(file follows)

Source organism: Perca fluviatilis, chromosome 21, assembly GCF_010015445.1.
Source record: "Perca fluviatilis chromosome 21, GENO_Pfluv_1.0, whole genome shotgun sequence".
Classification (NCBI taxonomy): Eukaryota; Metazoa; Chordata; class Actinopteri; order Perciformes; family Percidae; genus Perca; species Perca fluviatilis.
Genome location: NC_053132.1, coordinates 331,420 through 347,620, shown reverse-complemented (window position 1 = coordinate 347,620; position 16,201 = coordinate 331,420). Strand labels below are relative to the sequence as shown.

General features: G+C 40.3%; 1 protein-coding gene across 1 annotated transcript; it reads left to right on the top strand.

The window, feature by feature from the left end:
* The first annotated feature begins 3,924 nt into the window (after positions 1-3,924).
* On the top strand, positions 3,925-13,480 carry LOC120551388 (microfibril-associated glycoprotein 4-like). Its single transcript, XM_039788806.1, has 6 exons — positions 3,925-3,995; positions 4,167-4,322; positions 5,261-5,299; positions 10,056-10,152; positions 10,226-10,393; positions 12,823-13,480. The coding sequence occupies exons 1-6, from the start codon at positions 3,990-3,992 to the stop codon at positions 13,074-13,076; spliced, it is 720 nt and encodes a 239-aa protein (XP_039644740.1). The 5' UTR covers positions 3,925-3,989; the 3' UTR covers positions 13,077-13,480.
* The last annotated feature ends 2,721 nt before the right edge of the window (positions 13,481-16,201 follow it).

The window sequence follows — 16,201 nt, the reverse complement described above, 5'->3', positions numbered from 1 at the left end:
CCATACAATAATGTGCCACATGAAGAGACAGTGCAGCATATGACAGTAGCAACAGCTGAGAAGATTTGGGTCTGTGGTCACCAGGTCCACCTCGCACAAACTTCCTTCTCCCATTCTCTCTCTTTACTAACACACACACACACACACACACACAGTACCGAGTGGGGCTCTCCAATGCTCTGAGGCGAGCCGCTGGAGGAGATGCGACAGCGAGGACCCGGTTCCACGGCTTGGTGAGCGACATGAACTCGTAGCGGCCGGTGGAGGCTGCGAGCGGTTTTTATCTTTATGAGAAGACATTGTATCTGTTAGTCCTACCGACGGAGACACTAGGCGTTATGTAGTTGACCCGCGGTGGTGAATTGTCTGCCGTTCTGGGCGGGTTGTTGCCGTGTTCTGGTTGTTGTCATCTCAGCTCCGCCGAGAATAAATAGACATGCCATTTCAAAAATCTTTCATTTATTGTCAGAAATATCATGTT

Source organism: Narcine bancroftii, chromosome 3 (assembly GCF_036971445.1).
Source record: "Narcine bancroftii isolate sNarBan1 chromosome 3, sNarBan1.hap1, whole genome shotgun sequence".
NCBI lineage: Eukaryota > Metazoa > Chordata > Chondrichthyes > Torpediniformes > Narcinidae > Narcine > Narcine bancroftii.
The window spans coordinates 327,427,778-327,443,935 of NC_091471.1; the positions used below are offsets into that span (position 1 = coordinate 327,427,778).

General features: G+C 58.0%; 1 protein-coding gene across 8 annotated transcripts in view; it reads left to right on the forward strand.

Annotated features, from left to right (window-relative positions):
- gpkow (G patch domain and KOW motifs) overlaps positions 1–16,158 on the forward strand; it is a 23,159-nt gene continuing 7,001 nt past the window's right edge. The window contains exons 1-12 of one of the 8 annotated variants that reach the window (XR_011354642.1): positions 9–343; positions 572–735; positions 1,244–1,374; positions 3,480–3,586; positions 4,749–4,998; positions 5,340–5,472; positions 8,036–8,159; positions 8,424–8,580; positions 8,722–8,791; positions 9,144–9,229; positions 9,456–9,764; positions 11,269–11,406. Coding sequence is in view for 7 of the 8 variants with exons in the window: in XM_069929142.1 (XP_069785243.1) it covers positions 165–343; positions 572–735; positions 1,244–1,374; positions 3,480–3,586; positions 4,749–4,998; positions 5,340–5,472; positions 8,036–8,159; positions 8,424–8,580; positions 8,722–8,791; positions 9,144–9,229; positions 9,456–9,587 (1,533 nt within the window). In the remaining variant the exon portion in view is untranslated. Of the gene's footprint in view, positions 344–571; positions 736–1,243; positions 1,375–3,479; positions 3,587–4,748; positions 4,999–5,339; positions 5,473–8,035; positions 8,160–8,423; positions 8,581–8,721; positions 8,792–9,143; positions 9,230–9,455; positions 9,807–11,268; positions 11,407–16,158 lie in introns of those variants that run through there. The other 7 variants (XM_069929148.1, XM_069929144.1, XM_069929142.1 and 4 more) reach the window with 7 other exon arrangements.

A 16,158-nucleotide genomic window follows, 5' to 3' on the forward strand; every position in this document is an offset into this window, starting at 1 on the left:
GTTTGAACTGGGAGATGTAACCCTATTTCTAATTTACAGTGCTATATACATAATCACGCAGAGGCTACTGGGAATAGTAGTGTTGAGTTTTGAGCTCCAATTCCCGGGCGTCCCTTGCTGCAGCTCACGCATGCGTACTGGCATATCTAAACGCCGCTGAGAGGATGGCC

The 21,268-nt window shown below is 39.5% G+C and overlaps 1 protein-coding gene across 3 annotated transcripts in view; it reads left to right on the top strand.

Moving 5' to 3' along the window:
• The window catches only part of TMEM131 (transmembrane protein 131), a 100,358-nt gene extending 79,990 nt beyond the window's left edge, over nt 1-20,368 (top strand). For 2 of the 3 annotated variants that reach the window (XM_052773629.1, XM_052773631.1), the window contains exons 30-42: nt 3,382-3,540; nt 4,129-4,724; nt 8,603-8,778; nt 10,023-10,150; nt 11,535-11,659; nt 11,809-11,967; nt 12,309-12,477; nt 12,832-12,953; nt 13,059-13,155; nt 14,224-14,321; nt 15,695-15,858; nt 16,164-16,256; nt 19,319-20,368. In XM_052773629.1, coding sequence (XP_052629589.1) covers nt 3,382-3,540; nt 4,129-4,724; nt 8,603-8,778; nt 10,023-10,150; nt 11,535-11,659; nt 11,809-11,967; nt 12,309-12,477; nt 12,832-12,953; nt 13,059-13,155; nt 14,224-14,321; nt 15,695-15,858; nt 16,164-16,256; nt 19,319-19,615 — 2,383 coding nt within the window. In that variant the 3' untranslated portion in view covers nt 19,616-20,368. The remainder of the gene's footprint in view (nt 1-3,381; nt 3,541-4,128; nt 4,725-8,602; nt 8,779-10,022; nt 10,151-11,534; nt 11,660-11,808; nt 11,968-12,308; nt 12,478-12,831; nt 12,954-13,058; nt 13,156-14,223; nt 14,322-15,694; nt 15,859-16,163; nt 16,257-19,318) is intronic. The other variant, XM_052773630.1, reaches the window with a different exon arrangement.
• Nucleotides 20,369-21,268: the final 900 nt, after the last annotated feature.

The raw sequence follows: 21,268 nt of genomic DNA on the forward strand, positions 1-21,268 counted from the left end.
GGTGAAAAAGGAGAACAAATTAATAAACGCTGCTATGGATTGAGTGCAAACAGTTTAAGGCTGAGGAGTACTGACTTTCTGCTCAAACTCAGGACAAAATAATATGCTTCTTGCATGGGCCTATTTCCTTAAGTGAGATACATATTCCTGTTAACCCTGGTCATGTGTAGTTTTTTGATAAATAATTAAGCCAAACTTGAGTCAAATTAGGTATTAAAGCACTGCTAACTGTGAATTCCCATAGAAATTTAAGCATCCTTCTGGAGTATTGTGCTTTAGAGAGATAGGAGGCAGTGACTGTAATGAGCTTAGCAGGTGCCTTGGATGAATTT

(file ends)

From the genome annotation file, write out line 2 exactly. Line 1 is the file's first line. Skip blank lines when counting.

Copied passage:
Source record: "Perca fluviatilis chromosome 21, GENO_Pfluv_1.0, whole genome shotgun sequence".